Friday, March 25th, 2022

6-Pack of Things To Do: March 25-27 2022


6-Pack of Things To Do: March 25-27 2022

The Tacoma cultural scene springs into action the last weekend of March, with an album release party, classical piano concert, University of Puget Sound Jacobsen Series, and more.

MUSIC: Performing a little bit Broadway, a little bit contemporary, a little bit punk, and a little bit blues, glam folk duo Champagne Sunday brings the energy and the talent to every powerful performance, including Saturday night at McMenamins Elks Temple’s Spanish Ballroom. Jessi and Jared Fredeen will perform their latest album, Balance, live with no instrument banned and Jessi’s huge, feminine voice will rattle the scotch tulip glasses all the way to McMenamins’ secret room. Stop by Peaks & Pints before the show and enjoy a bottle of J. Lassalle Premier Brut. 8 p.m., Saturday, March 26, Spanish Ballroom, 565 Broadway, Tacoma, $40, $45 day of show, $75 VIP

BEER FLIGHT: Equilibrium Brewery was started by MIT scientists Peter Oates and Ricardo Petroni who were working on remediation of the Hudson River in the early 2000s. They became water chemistry experts trained to take the bad stuff out of the water. On the side, they put good stuff into water and called it beer. The two professional scientists became obsessed with New England hazy IPAs burning a path to Hill Farmstead Brewery and The Alchemist. Finally purchasing a homebrewing kit, Oats and Petroni strived to create scientifically balanced beer, which they did before brewing their first double IPA, named EQM, in 2015. It didn’t hurt they were trained in water chemistry. Four years later, lines 300 deep stood before their door waiting for their latest release. Since then, they opened a second site in Middletown to brew more cult-classic hazy beers — beers they like to drink. Today, Peaks & Pints presents a to-go flight of Equilibrium beer — a flight we call Peaks and Pints Pilot Program: Beer Science On The Fly. 11 a.m. to 11 p.m. Friday, March 25, Peaks & Pints, 3816 N. 26th St., Tacoma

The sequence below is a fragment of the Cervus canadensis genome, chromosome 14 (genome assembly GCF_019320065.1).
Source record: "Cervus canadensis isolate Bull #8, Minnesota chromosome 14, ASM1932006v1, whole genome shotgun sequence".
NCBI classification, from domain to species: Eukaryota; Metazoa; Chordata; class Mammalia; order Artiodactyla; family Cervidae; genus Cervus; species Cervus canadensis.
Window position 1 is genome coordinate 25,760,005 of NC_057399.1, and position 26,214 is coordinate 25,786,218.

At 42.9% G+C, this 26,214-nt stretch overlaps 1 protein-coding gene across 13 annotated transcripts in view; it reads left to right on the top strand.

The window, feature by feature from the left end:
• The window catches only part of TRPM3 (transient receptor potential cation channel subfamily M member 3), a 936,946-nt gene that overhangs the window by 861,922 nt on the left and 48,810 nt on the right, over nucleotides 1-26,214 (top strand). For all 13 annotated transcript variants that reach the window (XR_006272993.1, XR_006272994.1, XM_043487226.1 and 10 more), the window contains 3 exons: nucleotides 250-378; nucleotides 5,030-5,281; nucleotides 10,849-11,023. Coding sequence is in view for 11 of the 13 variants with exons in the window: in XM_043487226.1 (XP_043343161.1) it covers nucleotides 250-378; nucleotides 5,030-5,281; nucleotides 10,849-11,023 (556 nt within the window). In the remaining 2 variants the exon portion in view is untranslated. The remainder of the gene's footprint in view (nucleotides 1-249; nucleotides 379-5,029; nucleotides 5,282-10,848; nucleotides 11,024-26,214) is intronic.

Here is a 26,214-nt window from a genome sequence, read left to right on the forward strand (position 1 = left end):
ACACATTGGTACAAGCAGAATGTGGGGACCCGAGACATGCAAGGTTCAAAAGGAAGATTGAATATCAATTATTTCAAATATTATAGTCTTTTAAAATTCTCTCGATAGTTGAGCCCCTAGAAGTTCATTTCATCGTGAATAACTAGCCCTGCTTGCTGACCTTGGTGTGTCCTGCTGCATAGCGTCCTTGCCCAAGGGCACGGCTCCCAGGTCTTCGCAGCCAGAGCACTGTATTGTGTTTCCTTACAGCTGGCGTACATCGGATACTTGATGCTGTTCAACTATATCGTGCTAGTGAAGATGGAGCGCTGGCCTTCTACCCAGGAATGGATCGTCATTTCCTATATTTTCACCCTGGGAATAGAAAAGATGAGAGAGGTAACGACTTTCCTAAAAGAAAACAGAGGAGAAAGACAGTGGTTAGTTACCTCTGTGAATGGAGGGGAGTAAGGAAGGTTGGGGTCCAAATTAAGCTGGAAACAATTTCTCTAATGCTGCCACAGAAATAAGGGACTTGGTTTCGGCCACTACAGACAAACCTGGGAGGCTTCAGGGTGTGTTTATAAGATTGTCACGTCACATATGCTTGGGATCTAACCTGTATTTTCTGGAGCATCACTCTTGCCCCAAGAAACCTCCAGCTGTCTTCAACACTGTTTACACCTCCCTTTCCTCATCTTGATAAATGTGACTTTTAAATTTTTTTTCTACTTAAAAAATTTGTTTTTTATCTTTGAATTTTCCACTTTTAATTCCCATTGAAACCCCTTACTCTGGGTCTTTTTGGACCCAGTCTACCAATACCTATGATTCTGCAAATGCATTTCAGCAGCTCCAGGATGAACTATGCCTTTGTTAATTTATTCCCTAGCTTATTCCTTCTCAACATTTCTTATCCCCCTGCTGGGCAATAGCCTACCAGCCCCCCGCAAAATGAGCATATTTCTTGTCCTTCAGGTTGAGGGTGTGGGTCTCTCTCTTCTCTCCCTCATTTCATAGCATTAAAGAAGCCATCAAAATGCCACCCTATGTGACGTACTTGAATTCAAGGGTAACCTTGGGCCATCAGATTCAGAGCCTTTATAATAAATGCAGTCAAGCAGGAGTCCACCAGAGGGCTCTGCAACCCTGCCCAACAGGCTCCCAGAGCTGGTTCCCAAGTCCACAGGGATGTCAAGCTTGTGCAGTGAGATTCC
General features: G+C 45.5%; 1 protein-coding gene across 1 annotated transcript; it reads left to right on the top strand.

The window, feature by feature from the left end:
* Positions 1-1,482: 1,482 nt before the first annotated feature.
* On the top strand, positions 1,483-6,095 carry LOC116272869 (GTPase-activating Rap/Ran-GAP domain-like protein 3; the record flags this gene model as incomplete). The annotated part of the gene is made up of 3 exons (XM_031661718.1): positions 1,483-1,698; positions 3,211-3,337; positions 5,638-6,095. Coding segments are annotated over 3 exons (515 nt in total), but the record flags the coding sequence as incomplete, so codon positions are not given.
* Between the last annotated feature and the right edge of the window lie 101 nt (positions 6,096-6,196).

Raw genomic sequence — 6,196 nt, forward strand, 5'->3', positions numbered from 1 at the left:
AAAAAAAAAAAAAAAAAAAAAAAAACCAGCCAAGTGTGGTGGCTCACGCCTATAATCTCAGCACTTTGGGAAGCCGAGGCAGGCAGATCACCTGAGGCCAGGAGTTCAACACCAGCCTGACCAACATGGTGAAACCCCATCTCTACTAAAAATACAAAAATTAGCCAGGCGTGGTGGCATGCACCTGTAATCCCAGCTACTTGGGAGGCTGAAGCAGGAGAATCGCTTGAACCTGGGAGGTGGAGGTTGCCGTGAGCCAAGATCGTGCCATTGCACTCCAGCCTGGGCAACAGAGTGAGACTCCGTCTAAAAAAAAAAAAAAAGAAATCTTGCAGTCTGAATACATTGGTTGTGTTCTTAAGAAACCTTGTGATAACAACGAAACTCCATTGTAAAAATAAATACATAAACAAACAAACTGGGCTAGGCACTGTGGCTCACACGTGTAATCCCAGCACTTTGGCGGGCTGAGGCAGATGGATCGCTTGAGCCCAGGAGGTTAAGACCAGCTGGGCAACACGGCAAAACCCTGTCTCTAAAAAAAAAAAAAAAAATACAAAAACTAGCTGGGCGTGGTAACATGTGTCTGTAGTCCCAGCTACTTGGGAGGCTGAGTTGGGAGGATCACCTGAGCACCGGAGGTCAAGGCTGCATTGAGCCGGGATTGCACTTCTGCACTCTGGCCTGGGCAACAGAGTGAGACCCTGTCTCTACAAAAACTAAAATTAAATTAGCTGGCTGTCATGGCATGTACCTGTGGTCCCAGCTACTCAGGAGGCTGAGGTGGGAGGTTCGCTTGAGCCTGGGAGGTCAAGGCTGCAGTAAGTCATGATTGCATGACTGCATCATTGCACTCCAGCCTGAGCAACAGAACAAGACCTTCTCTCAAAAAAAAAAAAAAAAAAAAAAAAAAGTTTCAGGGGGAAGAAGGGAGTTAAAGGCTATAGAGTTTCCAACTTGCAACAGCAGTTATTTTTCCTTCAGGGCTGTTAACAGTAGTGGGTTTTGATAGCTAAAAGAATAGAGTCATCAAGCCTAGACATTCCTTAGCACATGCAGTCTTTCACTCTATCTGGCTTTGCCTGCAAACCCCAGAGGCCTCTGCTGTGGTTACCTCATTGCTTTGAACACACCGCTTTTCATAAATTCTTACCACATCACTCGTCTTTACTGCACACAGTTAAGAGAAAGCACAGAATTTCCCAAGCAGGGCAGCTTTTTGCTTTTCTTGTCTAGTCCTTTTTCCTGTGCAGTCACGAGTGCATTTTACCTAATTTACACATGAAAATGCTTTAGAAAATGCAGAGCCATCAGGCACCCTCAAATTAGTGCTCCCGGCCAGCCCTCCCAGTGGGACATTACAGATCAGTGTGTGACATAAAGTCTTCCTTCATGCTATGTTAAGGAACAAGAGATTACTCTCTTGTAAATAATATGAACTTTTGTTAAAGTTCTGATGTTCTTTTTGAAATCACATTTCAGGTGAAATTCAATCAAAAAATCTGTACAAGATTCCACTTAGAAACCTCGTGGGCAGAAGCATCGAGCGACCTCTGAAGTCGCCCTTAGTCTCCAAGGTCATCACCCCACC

FILM: The Outfit is about an English tailor, Leonard Burling, and he has a giant pair of shears to prove it. He has a shop in 1950s Chicago, and he makes suits. Expensive suits, so the only people buying them are gangsters. Normally, Burling just keeps his head down and pays no mind to the men going to the black drop box in the back of his shop. But one night, everything changes. Head to The Grand Cinema to discover if anyone ends up in, er, cuffs. Stop by Peaks & Pints before the screening and enjoy Fast Fashion Brewing’s Pilsner. 11:50 a.m., 2:30, 5, and 7:45 p.m., Friday-Sunday, March 25-27, 606 S. Fawcett, Tacoma

MUSIC: Songwriter and scholar Julian Saporiti presents Jacobsen Series: No-No Boy (With Julian Saporiti), a multimedia concert illuminating topics around the Japanese American internment of WWII, the Vietnamese American refugee plight, and detention centers along the U.S.-Mexico border. This performance is the culmination of years of academic research, drawing upon his own family history. This event is sponsored by the Catharine Gould Chism Fund for the Humanities. 7:30 p.m., Friday, March 25, Schneebeck Concert Hall, University of Puget Sound, 1500 N. Warner, Tacoma, $15-$20, photograph by Diego Luis

MARKET DAY: Spring is here, and warmer weather is on the way, which means it’s time for the Proctor Farmers Market to sweep the street every Saturday morning. The market will reopen every Saturday through Dec. 17 at its 27th Street and Proctor location next to Connect the Brick LEGO store. The Proctor Farmers Market provides locally grown produce, pasture raised meats, wild caught seafood, cheeses, eggs, fruit, plants, and flowers from Dao Lee Garden, Lavender Hill Farm, Mai Houa Garden and Peto Garden. 9 a.m. to 2 p.m., 27th Street and Proctor, Tacoma’s Historic Proctor District

CLASSICAL: Symphony Tacoma, Sarah Ioannides, conductor, present “Classics IV,” present an evening of classical piano music at the Pantages Theater Saturday night. The concert will feature piano solos by the rising young virtuosa, Pallavi Mahidhara, an Indian American pianist who made her orchestral debut at the age of 10, performing at the Ravinia Festival in Chicago. Praised for her unique artistry and charismatic stage presence, she has appeared in solo and orchestral concerts across five continents. The program will include Beethoven: Piano Concerto No. 4, David Ludwig’s The Bleeding Pines, and Beethoven: Fantasy for Piano, Chorus and Orchestra “Choral Fantasy.” 7:30 p.m., Saturday, March 26, Pantages Theater, Ninth and Broadway, Tacoma

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